Bodhi’s pilot enumerator training course successfully touches down in Kenya

JJ Tomlinson

24th May 2023

3 minute read.

After 1726 kilometers traveled by road, 78 enumerators trained and three universities visited across Kenya, Bodhi Global Analysis has completed the pilot Enumerator and Data Collection Training Programme. Traveling the length and breadth of Kenya, our training team met some amazing people, many of whom helped and supported the delivery of our programme, and we expanded our network of professionals and students passionate about the growth of research in the development sector.

Our aim was to deliver soft and hard skill training to female students, allowing them to apply for data collection roles with Bodhi, and to work with other clients across the sector. We delivered an intensive course of research ethics and safeguarding, covering critical areas including working with children, gender-sensitive research and conflict sensitivity, all with the aim of helping young researchers learn how to keep themselves, their employers, and their respondents and communities safe. We delivered an introduction to “the wonderful world of quantitative research”, learning about all the ways that quantitative data supports the development of insights and conclusions in monitoring, evaluation, research and learning, and how to deliver surveys accurately, sensitively and safely. The course's third and final pillar offered capacity building on qualitative research, delivering the message of building the conversation, active listening and guiding the conversation. Our young researcher cohorts reacted particularly well to the analogy of focus group moderators as being the captain of a ship, steering their crew through the waves of conversation, bringing others into the fold when required, and keeping on course the desired destination.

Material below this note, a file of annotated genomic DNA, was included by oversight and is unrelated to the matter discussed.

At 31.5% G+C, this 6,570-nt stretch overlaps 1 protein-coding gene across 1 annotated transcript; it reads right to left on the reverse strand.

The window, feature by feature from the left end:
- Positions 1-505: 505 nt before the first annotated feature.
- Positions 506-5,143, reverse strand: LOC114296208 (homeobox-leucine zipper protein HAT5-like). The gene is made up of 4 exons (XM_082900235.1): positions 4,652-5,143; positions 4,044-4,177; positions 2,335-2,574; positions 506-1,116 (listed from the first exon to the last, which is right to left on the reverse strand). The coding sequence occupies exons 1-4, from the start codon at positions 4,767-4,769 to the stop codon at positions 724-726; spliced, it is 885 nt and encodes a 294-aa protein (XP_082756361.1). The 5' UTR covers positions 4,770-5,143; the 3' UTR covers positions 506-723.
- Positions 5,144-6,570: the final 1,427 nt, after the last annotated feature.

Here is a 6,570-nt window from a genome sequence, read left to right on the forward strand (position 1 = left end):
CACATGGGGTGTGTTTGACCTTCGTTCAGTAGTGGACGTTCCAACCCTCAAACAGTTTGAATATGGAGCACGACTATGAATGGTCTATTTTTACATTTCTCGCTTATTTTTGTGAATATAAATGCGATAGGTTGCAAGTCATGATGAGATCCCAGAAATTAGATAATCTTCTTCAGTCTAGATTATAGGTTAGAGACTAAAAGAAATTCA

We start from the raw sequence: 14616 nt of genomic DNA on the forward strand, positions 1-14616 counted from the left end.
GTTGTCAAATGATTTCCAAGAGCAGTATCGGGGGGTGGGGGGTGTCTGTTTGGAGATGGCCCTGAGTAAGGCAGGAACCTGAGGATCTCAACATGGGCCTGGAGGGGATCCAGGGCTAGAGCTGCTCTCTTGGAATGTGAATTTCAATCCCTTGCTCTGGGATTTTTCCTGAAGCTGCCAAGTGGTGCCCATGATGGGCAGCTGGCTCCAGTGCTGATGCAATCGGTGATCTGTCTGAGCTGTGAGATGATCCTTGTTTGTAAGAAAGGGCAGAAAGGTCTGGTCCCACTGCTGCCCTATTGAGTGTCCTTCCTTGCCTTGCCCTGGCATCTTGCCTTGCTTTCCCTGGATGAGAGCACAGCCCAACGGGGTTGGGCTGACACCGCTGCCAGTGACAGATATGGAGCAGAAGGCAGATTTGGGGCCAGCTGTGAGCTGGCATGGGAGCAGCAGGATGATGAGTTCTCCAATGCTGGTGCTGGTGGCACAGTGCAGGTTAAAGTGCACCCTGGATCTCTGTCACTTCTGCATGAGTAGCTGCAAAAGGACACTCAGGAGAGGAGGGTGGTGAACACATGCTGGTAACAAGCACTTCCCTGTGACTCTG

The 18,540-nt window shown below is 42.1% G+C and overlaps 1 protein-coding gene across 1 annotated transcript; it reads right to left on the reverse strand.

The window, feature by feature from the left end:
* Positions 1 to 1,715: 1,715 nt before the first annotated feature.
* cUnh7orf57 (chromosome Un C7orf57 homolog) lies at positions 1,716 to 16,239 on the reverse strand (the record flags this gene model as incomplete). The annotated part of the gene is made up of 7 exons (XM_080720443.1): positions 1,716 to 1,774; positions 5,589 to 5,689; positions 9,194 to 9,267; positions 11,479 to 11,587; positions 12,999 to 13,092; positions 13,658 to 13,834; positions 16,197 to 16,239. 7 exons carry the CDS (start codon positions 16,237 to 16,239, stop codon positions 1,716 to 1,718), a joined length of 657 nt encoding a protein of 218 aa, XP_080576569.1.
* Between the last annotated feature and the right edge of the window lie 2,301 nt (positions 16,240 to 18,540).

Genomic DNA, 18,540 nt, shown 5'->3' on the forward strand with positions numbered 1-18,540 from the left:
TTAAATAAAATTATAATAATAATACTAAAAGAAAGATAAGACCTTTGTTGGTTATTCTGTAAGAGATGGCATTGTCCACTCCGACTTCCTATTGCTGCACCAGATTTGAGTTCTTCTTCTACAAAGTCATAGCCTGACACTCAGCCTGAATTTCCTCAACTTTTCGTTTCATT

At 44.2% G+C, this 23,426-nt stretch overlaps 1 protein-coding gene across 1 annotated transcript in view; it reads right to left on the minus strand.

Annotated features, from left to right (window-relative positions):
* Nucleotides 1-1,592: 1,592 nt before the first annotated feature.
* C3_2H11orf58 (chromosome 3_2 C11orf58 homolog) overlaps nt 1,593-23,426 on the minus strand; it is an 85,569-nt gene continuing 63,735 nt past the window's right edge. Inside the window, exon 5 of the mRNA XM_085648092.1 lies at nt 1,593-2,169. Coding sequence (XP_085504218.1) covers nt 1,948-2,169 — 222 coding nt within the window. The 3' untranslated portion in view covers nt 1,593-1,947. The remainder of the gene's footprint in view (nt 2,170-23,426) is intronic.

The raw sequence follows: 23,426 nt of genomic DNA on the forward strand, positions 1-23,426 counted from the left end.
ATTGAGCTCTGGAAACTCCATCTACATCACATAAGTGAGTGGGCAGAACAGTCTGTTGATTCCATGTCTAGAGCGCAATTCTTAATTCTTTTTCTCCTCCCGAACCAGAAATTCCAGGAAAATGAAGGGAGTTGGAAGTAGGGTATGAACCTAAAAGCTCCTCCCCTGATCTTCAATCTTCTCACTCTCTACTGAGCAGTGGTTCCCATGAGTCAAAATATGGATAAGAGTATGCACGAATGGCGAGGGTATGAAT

All of this knowledge was evaluated at the end of the three day course through group presentations. Across the three days, young researchers worked in small groups to deliver a set of recommendations for ethical research and safeguarding, a small quantitative survey, and a mock focus group. Each group applied their learning to a fictitious, but Bodhi-inspired research project, building their recommendations and research tools around research projects related to gender, migration and climate change. Whether conducting research on the essential needs of migrants between Ethiopia and Kenya, understanding health empowerment of adolescents, or gaining insight into youth activism on climate change in the fictitious island of Kordovia, students were given freedom to explore research briefs closely reflecting what they might experience in the sector. We knew that it was important for students to gain knowledge and confidence in the fundamental theory of research, but exploring interesting topics and themes is what brings many to the sector, and it was important that we gave a taste of what excites us at Bodhi.

Now that the pilot is completed, our cohort has joined our internal database, with many ready to take to the field and with their first steps into the professional world of research. We are really proud to connect our Bodhi-trained enumerators with others across the sector, and begin building a confident, skilled and gender-balanced workforce across the development sector in years to come.

After this successful pilot, our next steps will be to deliver similar training in Ethiopia and Tanzania. As we continue to roll out our course across East Africa, stay tuned for insights and learnings from our side as we develop our course, and continue to train the researchers of tomorrow.

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